06/30/04 — Mt. Olive downtown project boosted

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Mt. Olive downtown project boosted

By Bonnie Edwards
Published in News on June 30, 2004 2:02 PM

MOUNT OLIVE -- The face of downtown Mount Olive will continue to change for another year.

The Z. Smith Reynolds Foundation has granted funding for two state officials to continue working another year with Mount Olive's Small Town Development Committee to help revitalize downtown.

The town board will be asked to pass a resolution for the project to continue for a second year.

The announcement of the grant came Tuesday night during a meeting at the Mount Olive fire station. The state officials, Bob Murphrey and Evangeline Ezeilo, will continue to visit in the coming year to bring technical assistance. They work for the N.C. Department of Commerce.

"We're really looking forward to working with you next year," said Murphrey.

He told the group of 40 people about the advancements made already in Mount Olive. Each of the four towns in his pilot project has at least two new businesses and two buildings under renovation. There are 50 new jobs in each of the four communities.

Much has been done in Mount Olive, and the pilot program hasn't even been going a full year yet, said Patti O'Donoghue, the committee's chairman.

"We're putting something in place that's going to live beyond us," said Mrs. O'Donoghue about the committee, which started working on sparking life into downtown in July of 2003.

She shared a vision statement developed by County Commissioners Chairman J.D. Evans that goes through 2015. It envisions passenger rail service and a rail museum, adequate parking, a mix of stores and restaurants on both sides of the railroad tracks, shop owners living above their stores and "Welcome to Mount Olive" signs at several entrances.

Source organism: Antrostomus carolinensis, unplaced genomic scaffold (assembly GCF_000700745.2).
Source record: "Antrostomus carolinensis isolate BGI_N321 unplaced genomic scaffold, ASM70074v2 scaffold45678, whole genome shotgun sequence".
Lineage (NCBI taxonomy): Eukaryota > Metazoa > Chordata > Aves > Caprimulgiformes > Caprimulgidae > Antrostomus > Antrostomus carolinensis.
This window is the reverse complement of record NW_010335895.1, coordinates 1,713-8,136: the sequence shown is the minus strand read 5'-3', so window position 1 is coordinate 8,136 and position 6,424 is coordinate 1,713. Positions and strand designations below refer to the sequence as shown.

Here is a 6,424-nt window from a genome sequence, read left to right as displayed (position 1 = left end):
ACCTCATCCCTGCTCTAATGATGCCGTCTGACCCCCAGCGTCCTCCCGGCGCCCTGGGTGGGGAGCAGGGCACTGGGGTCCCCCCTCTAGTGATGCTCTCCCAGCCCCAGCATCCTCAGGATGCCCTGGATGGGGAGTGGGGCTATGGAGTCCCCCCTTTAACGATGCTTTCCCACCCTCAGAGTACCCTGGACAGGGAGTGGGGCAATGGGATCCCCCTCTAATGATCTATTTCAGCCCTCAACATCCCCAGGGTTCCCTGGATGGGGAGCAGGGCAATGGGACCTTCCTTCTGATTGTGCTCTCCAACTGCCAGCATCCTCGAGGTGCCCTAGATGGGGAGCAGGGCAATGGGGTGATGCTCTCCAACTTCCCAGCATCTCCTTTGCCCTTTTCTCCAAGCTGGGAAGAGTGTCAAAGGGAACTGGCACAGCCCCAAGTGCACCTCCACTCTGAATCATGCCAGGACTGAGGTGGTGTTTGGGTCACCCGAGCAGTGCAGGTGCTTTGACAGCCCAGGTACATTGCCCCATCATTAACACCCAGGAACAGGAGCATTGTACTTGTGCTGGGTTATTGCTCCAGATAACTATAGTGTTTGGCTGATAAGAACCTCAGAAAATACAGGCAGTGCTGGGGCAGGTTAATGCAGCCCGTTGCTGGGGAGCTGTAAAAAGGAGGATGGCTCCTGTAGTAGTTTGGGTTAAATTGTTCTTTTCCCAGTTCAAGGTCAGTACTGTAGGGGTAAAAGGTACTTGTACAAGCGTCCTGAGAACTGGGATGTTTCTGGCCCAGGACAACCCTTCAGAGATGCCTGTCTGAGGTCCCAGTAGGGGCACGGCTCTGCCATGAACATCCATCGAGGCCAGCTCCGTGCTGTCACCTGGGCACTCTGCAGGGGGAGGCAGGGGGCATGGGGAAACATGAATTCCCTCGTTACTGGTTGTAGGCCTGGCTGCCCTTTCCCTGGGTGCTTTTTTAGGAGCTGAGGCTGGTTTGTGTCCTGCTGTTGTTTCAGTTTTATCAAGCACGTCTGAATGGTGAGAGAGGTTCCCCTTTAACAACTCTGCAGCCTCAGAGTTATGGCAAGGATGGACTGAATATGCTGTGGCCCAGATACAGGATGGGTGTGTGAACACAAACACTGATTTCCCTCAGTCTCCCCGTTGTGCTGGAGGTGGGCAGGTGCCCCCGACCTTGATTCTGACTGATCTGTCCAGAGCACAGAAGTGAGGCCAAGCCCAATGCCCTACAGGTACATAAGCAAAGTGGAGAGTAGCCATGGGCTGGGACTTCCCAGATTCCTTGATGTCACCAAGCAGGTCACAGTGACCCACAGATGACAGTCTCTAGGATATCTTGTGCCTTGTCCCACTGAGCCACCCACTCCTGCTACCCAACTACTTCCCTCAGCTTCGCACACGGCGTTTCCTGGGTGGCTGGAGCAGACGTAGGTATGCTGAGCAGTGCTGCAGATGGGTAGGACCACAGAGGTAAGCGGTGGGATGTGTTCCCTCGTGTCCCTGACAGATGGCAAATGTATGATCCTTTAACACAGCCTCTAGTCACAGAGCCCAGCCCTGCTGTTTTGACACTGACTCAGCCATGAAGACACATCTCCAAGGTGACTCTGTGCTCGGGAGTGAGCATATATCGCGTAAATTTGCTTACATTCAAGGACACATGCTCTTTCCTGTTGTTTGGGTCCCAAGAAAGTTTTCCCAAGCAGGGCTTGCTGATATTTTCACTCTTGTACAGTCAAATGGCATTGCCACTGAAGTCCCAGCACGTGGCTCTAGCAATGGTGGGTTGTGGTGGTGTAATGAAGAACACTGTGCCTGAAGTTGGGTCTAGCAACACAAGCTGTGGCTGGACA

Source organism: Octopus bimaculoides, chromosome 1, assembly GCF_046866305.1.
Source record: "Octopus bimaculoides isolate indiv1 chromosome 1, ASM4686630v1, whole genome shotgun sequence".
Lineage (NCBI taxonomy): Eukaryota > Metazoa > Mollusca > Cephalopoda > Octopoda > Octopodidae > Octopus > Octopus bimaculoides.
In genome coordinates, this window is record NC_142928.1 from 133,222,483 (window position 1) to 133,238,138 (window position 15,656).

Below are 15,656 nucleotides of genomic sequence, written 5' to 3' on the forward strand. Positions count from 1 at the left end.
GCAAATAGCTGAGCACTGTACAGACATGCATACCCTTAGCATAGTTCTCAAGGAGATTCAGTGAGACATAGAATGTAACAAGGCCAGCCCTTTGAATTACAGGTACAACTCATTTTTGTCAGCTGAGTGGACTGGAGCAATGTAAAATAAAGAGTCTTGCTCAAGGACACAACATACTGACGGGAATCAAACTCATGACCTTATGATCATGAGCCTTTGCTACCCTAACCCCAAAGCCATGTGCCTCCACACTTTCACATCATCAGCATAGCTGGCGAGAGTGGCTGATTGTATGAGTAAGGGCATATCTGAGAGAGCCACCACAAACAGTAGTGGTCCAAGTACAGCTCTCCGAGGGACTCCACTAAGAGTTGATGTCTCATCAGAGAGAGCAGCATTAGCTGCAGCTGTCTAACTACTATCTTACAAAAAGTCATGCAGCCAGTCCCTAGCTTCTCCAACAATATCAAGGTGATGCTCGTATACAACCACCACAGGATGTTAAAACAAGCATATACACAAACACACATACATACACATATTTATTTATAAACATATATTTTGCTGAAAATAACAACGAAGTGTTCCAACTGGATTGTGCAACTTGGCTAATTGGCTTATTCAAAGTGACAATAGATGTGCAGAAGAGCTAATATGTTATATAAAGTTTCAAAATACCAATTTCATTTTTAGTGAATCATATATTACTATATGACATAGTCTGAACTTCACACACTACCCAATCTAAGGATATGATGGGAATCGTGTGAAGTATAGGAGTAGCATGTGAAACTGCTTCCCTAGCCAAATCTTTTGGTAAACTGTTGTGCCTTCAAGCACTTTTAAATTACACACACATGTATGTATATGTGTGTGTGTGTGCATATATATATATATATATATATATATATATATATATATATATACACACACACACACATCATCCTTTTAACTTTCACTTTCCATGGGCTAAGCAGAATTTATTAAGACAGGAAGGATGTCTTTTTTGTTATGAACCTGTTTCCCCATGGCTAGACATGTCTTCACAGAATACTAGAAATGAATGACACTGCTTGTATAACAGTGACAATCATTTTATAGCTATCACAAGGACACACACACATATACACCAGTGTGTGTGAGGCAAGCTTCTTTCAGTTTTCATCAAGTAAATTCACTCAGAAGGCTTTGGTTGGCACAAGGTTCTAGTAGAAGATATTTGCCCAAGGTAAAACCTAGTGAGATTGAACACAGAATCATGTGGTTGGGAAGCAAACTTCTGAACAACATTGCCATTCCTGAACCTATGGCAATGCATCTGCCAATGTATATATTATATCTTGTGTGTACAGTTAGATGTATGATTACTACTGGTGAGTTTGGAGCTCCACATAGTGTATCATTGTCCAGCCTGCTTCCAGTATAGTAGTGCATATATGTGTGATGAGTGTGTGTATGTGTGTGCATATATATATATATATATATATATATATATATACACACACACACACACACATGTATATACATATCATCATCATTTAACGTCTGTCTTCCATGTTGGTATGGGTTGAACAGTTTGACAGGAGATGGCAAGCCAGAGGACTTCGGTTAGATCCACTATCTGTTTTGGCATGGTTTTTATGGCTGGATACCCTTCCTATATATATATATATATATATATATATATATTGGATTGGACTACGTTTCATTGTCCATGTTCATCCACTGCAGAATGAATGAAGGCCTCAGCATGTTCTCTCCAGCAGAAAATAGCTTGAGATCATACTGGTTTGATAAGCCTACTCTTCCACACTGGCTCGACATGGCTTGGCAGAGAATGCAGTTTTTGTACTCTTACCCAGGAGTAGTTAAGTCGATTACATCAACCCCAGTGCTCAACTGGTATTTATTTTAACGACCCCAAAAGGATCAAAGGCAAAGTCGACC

Design vision

The committee found 19 business vacancies at the beginning of the project, and today, there are very few vacancies, said Dwayne Parvin, chairman of the Design Subcommittee. "People are looking at the ones we have," he added. "From a year ago and now, you can walk through and see a change in attitudes."

The design vision for downtown in the coming year is to widen the street in front of Oliver's Restaurant by installing brick pavement for parallel parking on the restaurant side and to install underground wiring for period lighting.


Mount Olive merchants have started holding an open house to bring more people downtown to shop. The first one held in November was very well attended, said Charles Brown, chairman of the Promotions Subcommittee. Another one is planned for November.

People from all over Mount Olive are becoming involved in the project, he said. He quoted David Edwards at Bobby Denning Furniture store about why. Edwards said that if the heart of the tree is healthy, the limbs are going to be healthy too.

"We want input," said Brown. "We want to know what you think will bring people to the downtown area?"

Changing the economy

More than a dozen prospects are looking at downtown to open businesses, and David Kornegay, chairman of the Economic Restructuring Subcommittee. Six new businesses have already opened. Five buildings are being rehabilitated, he said, and the contagious positive attitude has drawn more people who want to join the project.

The subcommittee gathered demographic information and translated that into products and services that were not being adequately provided downtown. It showed Mount Olive was only capturing 10 percent of its potential business. Shoppers were going other places, like Goldsboro and Clinton.

Other plans

Mount Olive Mayor Ruff Huggins named several things the committee wants to accomplish in the coming year, like re-doing the 100 block of East James Street, refurbishing the 50-year-old planters downtown and repairing brick work. The historic fountain downtown may also be refurbished and made "winter-proof," and Mount Olive may become a part of the Civil War Trail.

Robert Shepard of Southern Bank is forming a community development corporation, which should be in place by the end of the year. He hopes to form a committee to help find ways to provide low- to moderate-income housing, and he is developing a $1 million loan pool for downtown start-up and existing businesses.

Mrs. O'Donoghue presented a sign-up sheet for those interested in working with one of the subcommittees. The sheet will be available at the Mount Olive Area Chamber of Commerce office. "If you have even a little interest I think you'll enjoy it," she said.